Serpentine Pavilion 2014, London

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The pavilion and summer shows at the Serpentine this year make me think about surface and what goes on either side.

The pavilion designed by Smiljan Radić has a surface that implies a solid object, the association of the upper form with the stones it appears to sit on is of something massive and natural. In fact it is neither, the upper form is a resin shell, still of architectural scale it is not yet lightweight – the strands of the resin matting are chunky and the detailing is not delicate – but definitely not massive. Being a shell the pavilion encloses a void, and with a toroidal form there is an external void which bleeds into the internal void via the cuts in the surface.
Despite its obvious materiality the plastic character of the fibreglass (its malleability and its flat colour) gives the pavilion an air of unreality, at least externally; inside, the shell has a warm glow from the filtered daylight and the wooden floor still gives off a mild sweet smell (as does the fibreglass carapace).

In the main gallery the Marina Abramović performance/exhibition feels like a converse surface is being explored. Firstly the surface is immaterial, there are very few artefacts to support the performance in which each visitor plays their own central role – on the day I visit, chairs to sit upon, ear guards to dampen sound, a few coloured sheets of paper on a wall. Once again the surface does form a shell and has cut outs, these correspond to locations on the body but the ‘real’ surface is psychological. You can spend a short while in the performance observing others, gaze and thoughts directed outwards, but once engaged to take part, the gaze turns inward – particularly if you are asked to close your eyes and wear the ear guards. Of course what happens now is dependent upon the participant but will encompass physical and thought sensations (the heartbeat sounds louder, you feel yourself slouching, the weight of the ear guards is unnatural, the mind wanders from thoughts of the day to reflections on the form of the performance to a variety of other thoughts) – I am tired from the day and try to aim for the clarity and repose I can achieve from yoga but it doesn’t happen, I content myself with the muted shuffling of people and think long about the activities, colours, and people I have seen in the gallery.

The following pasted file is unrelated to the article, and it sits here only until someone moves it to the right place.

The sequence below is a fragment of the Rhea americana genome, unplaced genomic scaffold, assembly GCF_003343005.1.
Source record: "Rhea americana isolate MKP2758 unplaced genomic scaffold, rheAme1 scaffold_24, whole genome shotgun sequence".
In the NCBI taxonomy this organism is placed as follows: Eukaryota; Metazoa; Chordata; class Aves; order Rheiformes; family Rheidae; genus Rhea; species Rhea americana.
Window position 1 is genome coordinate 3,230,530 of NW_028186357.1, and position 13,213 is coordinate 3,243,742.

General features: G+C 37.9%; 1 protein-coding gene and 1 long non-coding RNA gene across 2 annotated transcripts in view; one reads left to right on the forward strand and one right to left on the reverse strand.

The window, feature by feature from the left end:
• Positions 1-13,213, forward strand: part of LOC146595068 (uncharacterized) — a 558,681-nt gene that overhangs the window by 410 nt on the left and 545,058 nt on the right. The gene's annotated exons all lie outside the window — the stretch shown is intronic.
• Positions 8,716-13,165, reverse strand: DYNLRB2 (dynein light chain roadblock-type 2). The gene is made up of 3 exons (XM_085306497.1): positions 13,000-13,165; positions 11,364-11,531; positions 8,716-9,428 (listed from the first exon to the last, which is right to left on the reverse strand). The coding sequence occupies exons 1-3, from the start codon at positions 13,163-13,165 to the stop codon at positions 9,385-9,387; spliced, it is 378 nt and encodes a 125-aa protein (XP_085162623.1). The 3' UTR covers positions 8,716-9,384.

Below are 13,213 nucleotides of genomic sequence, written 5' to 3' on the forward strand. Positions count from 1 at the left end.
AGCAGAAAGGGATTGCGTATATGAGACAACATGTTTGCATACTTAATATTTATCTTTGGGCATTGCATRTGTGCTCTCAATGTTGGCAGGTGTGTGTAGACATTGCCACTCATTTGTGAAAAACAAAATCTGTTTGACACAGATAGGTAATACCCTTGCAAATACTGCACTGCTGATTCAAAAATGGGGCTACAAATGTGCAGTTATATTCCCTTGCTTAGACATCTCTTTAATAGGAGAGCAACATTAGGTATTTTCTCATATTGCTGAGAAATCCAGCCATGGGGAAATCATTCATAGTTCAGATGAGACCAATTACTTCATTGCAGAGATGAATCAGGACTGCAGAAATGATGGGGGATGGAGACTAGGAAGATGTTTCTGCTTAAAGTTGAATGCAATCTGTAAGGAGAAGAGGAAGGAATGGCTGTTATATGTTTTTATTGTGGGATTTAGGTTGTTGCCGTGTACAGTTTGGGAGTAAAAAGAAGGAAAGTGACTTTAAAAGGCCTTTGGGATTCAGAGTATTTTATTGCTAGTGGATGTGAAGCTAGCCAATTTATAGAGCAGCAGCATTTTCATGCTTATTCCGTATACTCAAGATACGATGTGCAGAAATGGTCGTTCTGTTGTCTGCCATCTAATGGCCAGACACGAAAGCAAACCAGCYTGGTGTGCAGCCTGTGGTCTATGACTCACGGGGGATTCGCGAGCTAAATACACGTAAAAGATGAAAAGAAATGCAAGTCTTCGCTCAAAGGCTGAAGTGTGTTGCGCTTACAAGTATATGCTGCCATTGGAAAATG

Later I remember an unsatisfying (for me) meditation weekend I was asked to attend that featured similar physical activities but couched in spiritual rather than artistic terms, it is as if I need to have a more physical engagement with this surface to be settle inside for a while.

The other show by Ed Atkins features a CGI installation called Ribbons, which of course are very narrow flimsy surfaces. The surfaces in the show are largely immaterial but it is external, presented to visitor. Displays with texts accompany the CGI, they feature flattened CGI depictions of skin, cut like pelts and accompanied by text which is similarly flattened and not particularly penetrable.
The CGI work hovers between being realistic and artificial, we see texture and tics in the main character and yet there are still characteristics belying the artifice – the avatar’s tongue is firmly rooted to the bottom of the mouth, scars read similarly to fake tattoos. Furthermore brash intertitles, stylistic variations on Hollywood film trailers and mass market novels, cut through the surface emotion and pace of the key narrative.

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About pistosophy

UK based Architect
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